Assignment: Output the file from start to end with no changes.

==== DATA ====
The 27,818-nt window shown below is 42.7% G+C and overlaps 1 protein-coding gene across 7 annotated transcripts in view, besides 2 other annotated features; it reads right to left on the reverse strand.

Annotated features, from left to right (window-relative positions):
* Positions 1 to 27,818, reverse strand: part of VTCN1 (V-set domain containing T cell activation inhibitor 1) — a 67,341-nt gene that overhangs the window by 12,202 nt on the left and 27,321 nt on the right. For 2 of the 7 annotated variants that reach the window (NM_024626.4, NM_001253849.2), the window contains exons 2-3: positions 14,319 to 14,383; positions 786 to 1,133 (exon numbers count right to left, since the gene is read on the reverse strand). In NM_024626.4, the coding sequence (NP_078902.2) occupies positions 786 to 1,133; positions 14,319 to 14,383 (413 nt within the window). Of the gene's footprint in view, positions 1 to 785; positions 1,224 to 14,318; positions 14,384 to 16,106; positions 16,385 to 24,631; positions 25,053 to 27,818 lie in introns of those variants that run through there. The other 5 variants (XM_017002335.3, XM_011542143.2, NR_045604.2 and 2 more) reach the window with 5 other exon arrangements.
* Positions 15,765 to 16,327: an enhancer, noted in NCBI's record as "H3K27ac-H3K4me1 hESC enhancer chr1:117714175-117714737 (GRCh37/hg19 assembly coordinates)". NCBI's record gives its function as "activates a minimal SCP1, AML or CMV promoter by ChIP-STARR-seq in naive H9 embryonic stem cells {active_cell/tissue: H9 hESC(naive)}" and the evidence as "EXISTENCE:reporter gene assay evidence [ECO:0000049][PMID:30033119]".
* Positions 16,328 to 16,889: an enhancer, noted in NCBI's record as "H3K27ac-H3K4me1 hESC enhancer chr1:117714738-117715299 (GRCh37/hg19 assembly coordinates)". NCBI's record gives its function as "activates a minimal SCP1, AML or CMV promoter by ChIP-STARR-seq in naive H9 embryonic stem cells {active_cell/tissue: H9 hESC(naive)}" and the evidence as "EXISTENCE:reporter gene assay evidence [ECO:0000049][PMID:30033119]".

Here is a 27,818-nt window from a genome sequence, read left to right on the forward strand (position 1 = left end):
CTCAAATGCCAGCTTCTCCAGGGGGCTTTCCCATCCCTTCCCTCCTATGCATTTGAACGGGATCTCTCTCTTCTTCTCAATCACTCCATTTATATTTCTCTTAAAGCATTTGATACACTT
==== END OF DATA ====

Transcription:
The 27,818-nt window shown below is 42.7% G+C and overlaps 1 protein-coding gene across 7 annotated transcripts in view, besides 2 other annotated features; it reads right to left on the reverse strand.

Annotated features, from left to right (window-relative positions):
* Positions 1 to 27,818, reverse strand: part of VTCN1 (V-set domain containing T cell activation inhibitor 1) — a 67,341-nt gene that overhangs the window by 12,202 nt on the left and 27,321 nt on the right. For 2 of the 7 annotated variants that reach the window (NM_024626.4, NM_001253849.2), the window contains exons 2-3: positions 14,319 to 14,383; positions 786 to 1,133 (exon numbers count right to left, since the gene is read on the reverse strand). In NM_024626.4, the coding sequence (NP_078902.2) occupies positions 786 to 1,133; positions 14,319 to 14,383 (413 nt within the window). Of the gene's footprint in view, positions 1 to 785; positions 1,224 to 14,318; positions 14,384 to 16,106; positions 16,385 to 24,631; positions 25,053 to 27,818 lie in introns of those variants that run through there. The other 5 variants (XM_017002335.3, XM_011542143.2, NR_045604.2 and 2 more) reach the window with 5 other exon arrangements.
* Positions 15,765 to 16,327: an enhancer, noted in NCBI's record as "H3K27ac-H3K4me1 hESC enhancer chr1:117714175-117714737 (GRCh37/hg19 assembly coordinates)". NCBI's record gives its function as "activates a minimal SCP1, AML or CMV promoter by ChIP-STARR-seq in naive H9 embryonic stem cells {active_cell/tissue: H9 hESC(naive)}" and the evidence as "EXISTENCE:reporter gene assay evidence [ECO:0000049][PMID:30033119]".
* Positions 16,328 to 16,889: an enhancer, noted in NCBI's record as "H3K27ac-H3K4me1 hESC enhancer chr1:117714738-117715299 (GRCh37/hg19 assembly coordinates)". NCBI's record gives its function as "activates a minimal SCP1, AML or CMV promoter by ChIP-STARR-seq in naive H9 embryonic stem cells {active_cell/tissue: H9 hESC(naive)}" and the evidence as "EXISTENCE:reporter gene assay evidence [ECO:0000049][PMID:30033119]".

Here is a 27,818-nt window from a genome sequence, read left to right on the forward strand (position 1 = left end):
CTCAAATGCCAGCTTCTCCAGGGGGCTTTCCCATCCCTTCCCTCCTATGCATTTGAACGGGATCTCTCTCTTCTTCTCAATCACTCCATTTATATTTCTCTTAAAGCATTTGATACACTT